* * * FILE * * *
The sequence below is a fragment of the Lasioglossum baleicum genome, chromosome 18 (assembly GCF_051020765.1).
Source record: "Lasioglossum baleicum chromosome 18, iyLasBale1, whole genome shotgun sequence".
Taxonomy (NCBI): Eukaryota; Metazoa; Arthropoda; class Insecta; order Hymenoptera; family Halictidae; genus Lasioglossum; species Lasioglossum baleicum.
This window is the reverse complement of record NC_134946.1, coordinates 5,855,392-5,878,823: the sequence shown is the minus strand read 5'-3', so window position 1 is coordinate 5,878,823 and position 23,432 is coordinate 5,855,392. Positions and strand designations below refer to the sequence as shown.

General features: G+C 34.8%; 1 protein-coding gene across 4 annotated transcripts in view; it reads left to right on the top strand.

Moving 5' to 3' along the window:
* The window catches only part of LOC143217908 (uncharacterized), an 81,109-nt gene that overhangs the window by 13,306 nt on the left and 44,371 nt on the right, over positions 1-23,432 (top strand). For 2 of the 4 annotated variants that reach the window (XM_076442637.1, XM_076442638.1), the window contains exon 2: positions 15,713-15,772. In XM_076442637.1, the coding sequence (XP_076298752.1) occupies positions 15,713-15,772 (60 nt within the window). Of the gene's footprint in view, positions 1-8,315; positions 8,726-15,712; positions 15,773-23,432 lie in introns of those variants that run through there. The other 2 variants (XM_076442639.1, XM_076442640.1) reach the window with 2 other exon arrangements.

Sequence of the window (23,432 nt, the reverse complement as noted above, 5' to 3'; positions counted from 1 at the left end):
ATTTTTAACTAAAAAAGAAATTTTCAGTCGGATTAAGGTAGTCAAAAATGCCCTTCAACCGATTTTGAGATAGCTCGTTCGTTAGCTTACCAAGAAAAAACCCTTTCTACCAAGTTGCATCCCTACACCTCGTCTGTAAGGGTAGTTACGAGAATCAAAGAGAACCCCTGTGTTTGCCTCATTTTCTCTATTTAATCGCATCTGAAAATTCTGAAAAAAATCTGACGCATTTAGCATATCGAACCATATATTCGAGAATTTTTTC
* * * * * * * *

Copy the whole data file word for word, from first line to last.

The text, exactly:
The sequence below is a fragment of the Lasioglossum baleicum genome, chromosome 18 (assembly GCF_051020765.1).
Source record: "Lasioglossum baleicum chromosome 18, iyLasBale1, whole genome shotgun sequence".
Taxonomy (NCBI): Eukaryota; Metazoa; Arthropoda; class Insecta; order Hymenoptera; family Halictidae; genus Lasioglossum; species Lasioglossum baleicum.
This window is the reverse complement of record NC_134946.1, coordinates 5,855,392-5,878,823: the sequence shown is the minus strand read 5'-3', so window position 1 is coordinate 5,878,823 and position 23,432 is coordinate 5,855,392. Positions and strand designations below refer to the sequence as shown.

General features: G+C 34.8%; 1 protein-coding gene across 4 annotated transcripts in view; it reads left to right on the top strand.

Moving 5' to 3' along the window:
* The window catches only part of LOC143217908 (uncharacterized), an 81,109-nt gene that overhangs the window by 13,306 nt on the left and 44,371 nt on the right, over positions 1-23,432 (top strand). For 2 of the 4 annotated variants that reach the window (XM_076442637.1, XM_076442638.1), the window contains exon 2: positions 15,713-15,772. In XM_076442637.1, the coding sequence (XP_076298752.1) occupies positions 15,713-15,772 (60 nt within the window). Of the gene's footprint in view, positions 1-8,315; positions 8,726-15,712; positions 15,773-23,432 lie in introns of those variants that run through there. The other 2 variants (XM_076442639.1, XM_076442640.1) reach the window with 2 other exon arrangements.

Sequence of the window (23,432 nt, the reverse complement as noted above, 5' to 3'; positions counted from 1 at the left end):
ATTTTTAACTAAAAAAGAAATTTTCAGTCGGATTAAGGTAGTCAAAAATGCCCTTCAACCGATTTTGAGATAGCTCGTTCGTTAGCTTACCAAGAAAAAACCCTTTCTACCAAGTTGCATCCCTACACCTCGTCTGTAAGGGTAGTTACGAGAATCAAAGAGAACCCCTGTGTTTGCCTCATTTTCTCTATTTAATCGCATCTGAAAATTCTGAAAAAAATCTGACGCATTTAGCATATCGAACCATATATTCGAGAATTTTTTC